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Planning A Physical Data Center Rack Cleanup

1,191 Words. Plan about 8 minute(s) to read this.

I’m part of a project that’s going to do some physical rack cleanup. As in, the cables are a mess, labeling isn’t consistent, power distribution isn’t quite what it should be, and it’s gotten to the point where doing maintenance on any of the hardware is tough. So, it’s time to tidy everything up. I’ve been a part of several of these kinds of projects before, and I’ve collected a bunch of data on how to approach it. I thought I’d share here for anyone facing the same challenge. Hopefully, others of you will respond with your own experiences.

As you read this, put yourself in the shoes of the project manager responsible to make this cleanup effort a success.



  • Prep is the most important factor in success. Don’t leave anything to the maintenance window that can be done ahead of time, even little things that seem like no big deal. Your maintenance window isn’t very long, no matter how many hours you are given.
  • Build a process so that everyone knows what’s going to happen when as things move along. More detail is better, because it makes you think through the specifics, and you might recognize dependencies you hadn’t thought of before.
  • For the time of the maintenance, you will want to have on hand: a server-switch network port spreadsheet; and probably a server-PDU power port mapping as well. You might also want a spreadsheet that you can use as a physical rack layout reference. A column can represent a rack with each row an RU. Very helpful when moving things around. (Server X is moving to RU 17-19 in rack 2. Why? Because the spreadsheet shows us it does.)
  • If there’s any possible way to make rack layouts at multiple sites look the same, do that.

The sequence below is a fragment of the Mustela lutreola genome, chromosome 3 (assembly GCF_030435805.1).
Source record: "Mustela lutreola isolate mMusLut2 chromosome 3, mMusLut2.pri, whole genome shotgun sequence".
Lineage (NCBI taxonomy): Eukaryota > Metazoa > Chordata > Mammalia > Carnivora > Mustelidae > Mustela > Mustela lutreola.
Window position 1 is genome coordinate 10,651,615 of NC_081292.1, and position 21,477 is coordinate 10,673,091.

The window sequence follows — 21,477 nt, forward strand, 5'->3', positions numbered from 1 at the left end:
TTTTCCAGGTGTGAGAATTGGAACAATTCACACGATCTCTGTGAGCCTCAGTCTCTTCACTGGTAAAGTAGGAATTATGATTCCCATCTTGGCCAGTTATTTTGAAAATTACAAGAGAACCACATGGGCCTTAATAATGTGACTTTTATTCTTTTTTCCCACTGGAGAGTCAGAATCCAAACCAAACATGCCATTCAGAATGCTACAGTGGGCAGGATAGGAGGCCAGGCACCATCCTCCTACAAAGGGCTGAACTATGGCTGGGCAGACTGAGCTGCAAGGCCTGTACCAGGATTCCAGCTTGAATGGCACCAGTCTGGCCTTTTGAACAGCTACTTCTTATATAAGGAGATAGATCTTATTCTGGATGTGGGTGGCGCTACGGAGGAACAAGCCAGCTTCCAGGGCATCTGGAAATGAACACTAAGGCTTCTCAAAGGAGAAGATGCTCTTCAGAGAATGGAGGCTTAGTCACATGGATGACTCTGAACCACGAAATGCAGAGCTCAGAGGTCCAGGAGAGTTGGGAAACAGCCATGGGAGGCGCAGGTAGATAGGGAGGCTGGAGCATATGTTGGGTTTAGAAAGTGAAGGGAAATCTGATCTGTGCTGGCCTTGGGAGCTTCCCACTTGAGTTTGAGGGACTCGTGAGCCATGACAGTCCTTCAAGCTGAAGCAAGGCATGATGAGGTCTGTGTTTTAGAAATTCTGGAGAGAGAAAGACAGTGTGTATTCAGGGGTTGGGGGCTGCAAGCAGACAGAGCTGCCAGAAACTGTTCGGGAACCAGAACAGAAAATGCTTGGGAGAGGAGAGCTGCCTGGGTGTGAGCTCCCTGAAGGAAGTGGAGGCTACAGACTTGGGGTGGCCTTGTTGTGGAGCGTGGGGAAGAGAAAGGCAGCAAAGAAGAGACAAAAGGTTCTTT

• The last thing to do before starting to tear things apart is take notes on the status of monitoring systems. What’s up? What’s down? That way, you’ll know what was already broken before starting, so that you’re not trying to chase them down after as if you’d broken something during the maintenance.


  • Get Velcro rolls. Cut strips ahead of time to bundle cables together. “Too much Velcro” is not a viable phrase in the English language.
  • Route cables along the edges of the cabinet to be sure you can always get a server/router/whatever in and out of the rack. I have had the best luck running network cables along one side of the cabinet.
  • Keep fiber optic cables and copper cables in separate bundles. Fiber optic cables are sensitive. It’s wise to minimize physical strain on them.
  • Be careful of cable bend radius. Don’t fold network cables over on themselves trying to neaten them up. You will make the packets cry. If the cable is too long and you can’t replace it with a proper length cable, coil the excess in loops instead.
  • Put power cables and network cables in separate bundles, even if they are right next to each other. That reduces the risk that running a new network cable will impact power and vice-versa.
  • A project like this is a good time to get all-new network cables. If you want to color code network cables (green for storage, blue for app data, etc.), do that. Personally, I don’t care to color code because the scheme is often impossible to stick with. My personal preference is well-labeled cables that are all one color.